Small form-factor, bare-bone PC recommendation?

Messages
905
Location
California
I'm looking for a small form factor, "bare bones" PC recommendation for general home use running Windows 10. The PC will never be used for gaming. I'm hoping to find a manufacturer that has a (hopefully) modular design so if any of the parts fail, they might be able to be replaced. I like the look of the ASRock DeskMini 110 Series (https://bit.ly/2SwvgrG) but I'm open to suggestions. Ed
 
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2,439
Location
pa
you can get cheap but HP laptops at wallys + others, $250 for a decent one with 15.4 screen!
 
Messages
899
Location
PA
Lenovo M73 and M93. They have removeable RAM, CPU, Hard Drive, HeatSink, wireless card, and Fan... Here is mine, it's a 4th Gen i5 with 8GB RAM and a 240GB SSD. I got it for $25 off lease. We had 16 come back and employees grabbed them up in less than an hour. [Linked Image] The one Quattro Pete linked is nearly identical to the one I just posted. That's a pretty good deal with an SSD and 8GB RAM already installed plus windows 10 license baked in. Check ebay as well.
 
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Messages
3,007
Location
Chicagoland
I've got an Optiplex 9020M, it's in my "saved from the scrap heap" thread. It's nice and snappy with Ubuntu on it. I put a 120gb SSD and 16gb of ram in it.
 
Messages
10,003
Location
Waco, TX
Every Dell refurbished I have bought from their Refurb website ($99 - $129) has worked flawlessly. The 2003 on Windows XP and the 2009 on Windows 7 both perform without a hitch. I am Very, VERY pleased with Dell Refurbished computers!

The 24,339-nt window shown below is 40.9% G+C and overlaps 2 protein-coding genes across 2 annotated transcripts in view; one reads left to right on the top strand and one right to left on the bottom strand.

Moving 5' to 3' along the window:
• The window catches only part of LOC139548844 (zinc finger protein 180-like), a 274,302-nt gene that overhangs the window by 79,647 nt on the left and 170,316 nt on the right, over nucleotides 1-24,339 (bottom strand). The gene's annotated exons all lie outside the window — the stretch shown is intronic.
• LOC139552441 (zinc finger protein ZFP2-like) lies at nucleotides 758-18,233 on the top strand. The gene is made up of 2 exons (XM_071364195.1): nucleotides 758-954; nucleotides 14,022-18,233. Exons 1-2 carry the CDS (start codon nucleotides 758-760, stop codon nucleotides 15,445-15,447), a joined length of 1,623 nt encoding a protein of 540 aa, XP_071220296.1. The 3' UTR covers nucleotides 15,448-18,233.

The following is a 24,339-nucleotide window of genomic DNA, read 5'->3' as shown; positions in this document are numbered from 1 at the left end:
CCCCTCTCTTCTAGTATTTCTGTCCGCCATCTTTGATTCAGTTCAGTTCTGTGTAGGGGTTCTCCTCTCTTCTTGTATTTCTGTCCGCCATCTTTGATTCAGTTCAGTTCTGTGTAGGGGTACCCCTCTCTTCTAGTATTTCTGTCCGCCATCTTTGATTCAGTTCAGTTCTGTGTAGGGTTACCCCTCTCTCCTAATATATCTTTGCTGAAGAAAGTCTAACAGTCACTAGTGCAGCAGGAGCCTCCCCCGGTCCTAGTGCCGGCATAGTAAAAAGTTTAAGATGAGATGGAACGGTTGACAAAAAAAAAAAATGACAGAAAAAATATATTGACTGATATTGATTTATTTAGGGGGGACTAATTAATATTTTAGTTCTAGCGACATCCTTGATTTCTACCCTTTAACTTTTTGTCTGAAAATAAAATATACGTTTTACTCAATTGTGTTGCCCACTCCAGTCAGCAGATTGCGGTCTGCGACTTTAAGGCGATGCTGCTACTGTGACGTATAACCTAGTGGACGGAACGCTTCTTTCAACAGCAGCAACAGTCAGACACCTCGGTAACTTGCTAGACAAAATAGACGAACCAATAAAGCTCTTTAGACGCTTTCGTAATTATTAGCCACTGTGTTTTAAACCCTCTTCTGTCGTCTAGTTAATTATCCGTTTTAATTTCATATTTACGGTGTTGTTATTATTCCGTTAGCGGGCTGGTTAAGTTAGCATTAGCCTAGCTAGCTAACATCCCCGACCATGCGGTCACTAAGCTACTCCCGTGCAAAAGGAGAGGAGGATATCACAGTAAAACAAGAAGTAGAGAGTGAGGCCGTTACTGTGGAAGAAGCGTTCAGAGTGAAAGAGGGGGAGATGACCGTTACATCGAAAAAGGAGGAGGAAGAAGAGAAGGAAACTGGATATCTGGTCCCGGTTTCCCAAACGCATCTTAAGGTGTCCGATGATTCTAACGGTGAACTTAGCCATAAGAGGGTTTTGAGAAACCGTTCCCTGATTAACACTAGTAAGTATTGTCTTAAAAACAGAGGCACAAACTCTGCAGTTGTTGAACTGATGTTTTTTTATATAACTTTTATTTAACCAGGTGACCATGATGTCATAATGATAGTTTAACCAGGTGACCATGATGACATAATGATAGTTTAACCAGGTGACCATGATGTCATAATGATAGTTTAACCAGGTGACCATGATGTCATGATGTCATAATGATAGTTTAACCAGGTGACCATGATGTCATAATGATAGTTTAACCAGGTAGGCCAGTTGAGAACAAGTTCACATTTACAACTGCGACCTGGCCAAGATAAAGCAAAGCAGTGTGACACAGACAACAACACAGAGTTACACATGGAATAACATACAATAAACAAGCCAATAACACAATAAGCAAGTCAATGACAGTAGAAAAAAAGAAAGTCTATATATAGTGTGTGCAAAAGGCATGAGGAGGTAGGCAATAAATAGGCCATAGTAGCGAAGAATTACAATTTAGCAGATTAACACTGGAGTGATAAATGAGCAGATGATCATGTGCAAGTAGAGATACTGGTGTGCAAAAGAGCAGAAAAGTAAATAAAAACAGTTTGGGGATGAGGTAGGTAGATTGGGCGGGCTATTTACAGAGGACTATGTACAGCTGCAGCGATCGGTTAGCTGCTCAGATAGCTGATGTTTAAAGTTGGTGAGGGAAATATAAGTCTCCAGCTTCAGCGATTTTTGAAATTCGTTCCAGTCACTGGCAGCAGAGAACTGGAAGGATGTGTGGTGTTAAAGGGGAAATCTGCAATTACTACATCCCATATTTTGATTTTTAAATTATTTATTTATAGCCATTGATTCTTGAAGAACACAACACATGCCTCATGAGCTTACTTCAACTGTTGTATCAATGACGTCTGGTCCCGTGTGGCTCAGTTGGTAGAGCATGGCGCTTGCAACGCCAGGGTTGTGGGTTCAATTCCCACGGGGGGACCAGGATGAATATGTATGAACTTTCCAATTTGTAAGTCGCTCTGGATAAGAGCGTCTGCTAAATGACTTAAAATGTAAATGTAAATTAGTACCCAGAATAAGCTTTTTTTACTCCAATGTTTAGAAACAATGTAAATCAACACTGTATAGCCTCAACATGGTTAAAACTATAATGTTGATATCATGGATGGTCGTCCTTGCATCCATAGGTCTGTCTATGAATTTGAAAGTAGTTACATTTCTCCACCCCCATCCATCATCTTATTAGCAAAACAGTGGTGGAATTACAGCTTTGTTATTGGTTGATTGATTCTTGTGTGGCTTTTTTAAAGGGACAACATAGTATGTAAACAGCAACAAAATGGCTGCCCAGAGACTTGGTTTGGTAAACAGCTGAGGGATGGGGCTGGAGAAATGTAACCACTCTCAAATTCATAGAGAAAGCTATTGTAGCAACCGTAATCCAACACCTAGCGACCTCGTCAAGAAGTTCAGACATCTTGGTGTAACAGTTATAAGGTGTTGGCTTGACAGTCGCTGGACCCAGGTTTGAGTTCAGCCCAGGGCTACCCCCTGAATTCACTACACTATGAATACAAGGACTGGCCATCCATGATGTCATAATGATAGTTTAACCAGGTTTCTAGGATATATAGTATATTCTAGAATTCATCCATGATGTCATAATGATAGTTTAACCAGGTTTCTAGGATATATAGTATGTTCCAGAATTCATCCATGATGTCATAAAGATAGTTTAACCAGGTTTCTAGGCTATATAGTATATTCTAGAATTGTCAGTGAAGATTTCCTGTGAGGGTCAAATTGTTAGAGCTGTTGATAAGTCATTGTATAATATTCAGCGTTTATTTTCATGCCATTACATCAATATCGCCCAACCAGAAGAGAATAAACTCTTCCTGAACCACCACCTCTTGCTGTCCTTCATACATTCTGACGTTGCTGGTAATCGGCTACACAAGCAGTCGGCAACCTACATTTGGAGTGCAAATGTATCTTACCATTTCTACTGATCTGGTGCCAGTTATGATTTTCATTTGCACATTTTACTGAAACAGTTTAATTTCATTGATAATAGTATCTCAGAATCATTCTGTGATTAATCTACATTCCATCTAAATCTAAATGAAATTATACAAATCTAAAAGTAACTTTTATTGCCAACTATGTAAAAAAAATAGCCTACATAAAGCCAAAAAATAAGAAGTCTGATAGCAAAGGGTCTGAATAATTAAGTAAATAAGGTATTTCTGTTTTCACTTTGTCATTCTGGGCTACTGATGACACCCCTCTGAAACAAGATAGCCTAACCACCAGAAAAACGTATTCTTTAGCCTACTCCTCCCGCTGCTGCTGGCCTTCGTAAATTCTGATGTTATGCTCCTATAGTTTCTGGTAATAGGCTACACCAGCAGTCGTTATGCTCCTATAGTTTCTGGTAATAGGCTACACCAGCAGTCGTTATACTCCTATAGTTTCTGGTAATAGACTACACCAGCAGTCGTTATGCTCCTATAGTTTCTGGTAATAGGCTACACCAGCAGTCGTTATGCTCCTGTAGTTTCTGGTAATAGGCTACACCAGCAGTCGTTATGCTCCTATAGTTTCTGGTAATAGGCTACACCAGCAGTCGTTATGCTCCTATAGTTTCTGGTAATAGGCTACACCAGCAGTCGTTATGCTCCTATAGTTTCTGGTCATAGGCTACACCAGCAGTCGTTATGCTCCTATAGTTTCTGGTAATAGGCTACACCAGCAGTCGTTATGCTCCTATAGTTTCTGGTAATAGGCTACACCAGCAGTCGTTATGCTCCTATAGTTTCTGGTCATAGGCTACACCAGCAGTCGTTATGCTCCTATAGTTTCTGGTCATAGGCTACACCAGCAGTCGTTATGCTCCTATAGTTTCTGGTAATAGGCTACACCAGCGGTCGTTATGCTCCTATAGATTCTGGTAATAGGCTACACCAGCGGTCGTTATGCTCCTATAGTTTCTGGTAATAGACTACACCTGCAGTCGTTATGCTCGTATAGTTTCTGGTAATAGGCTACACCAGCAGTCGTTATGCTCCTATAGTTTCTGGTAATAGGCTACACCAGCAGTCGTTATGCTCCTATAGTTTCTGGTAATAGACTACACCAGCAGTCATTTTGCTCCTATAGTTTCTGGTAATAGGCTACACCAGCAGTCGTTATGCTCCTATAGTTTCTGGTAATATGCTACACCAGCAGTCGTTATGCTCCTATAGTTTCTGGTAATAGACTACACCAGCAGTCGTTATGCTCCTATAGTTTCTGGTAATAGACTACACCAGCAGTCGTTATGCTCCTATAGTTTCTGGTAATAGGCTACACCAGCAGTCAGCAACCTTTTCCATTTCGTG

Pew

Messages
1,064
Location
Illinois
Originally Posted by OVERKILL
Originally Posted by Mr Nice
^^^^ That how my work desktop computer looks like.
It's what most hospitals have gone to in my experience.
Same with the school district my roommate manages, all their desktops are now mini dell PCs. I tried one out for my company but I disliked the laptop components and price without the portability and flexibility.
 
Messages
43,372
Location
Ontario, Canada
Originally Posted by Pew
Originally Posted by OVERKILL
Originally Posted by Mr Nice
^^^^ That how my work desktop computer looks like.
It's what most hospitals have gone to in my experience.
Same with the school district my roommate manages, all their desktops are now mini dell PCs. I tried one out for my company but I disliked the laptop components and price without the portability and flexibility.
The attraction is the footprint of an AIO without the lack of serviceability. For example, the Lenovo ones are two thumb screws and you can swap out the entire computer from the screen, or the reverse if the screen fails. So you get the advantage of little wiring and no under desk CPU bracket; an AIO form factor, but with the ability to swap out the computer or the screen if needed.
 
Messages
4,956
Location
Columbus,Nebraska
Originally Posted by Ed_Flecko
Originally Posted by atikovi
The Dell Optiplex line has a micro form factor that takes up little desk space. https://www.dell.com/en-us/work/sho...70-micro-desktop/spd/optiplex-3070-micro
They look good, but I don't need the OS included. Ed
Look on Dell's site for an Optiplex without an operating system. I see them once in a while. I really like my Optiplex 7010 SFF that I purchased from Dell four years ago.
 
Messages
4,745
Location
Suburban Washington DC
Originally Posted by Yah-Tah-Hey
Originally Posted by Ed_Flecko
Originally Posted by atikovi
The Dell Optiplex line has a micro form factor that takes up little desk space. https://www.dell.com/en-us/work/sho...70-micro-desktop/spd/optiplex-3070-micro
They look good, but I don't need the OS included. Ed
Look on Dell's site for an Optiplex without an operating system. I see them once in a while. I really like my Optiplex 7010 SFF that I purchased from Dell four years ago.
How do you run a computer without the operating system?
 
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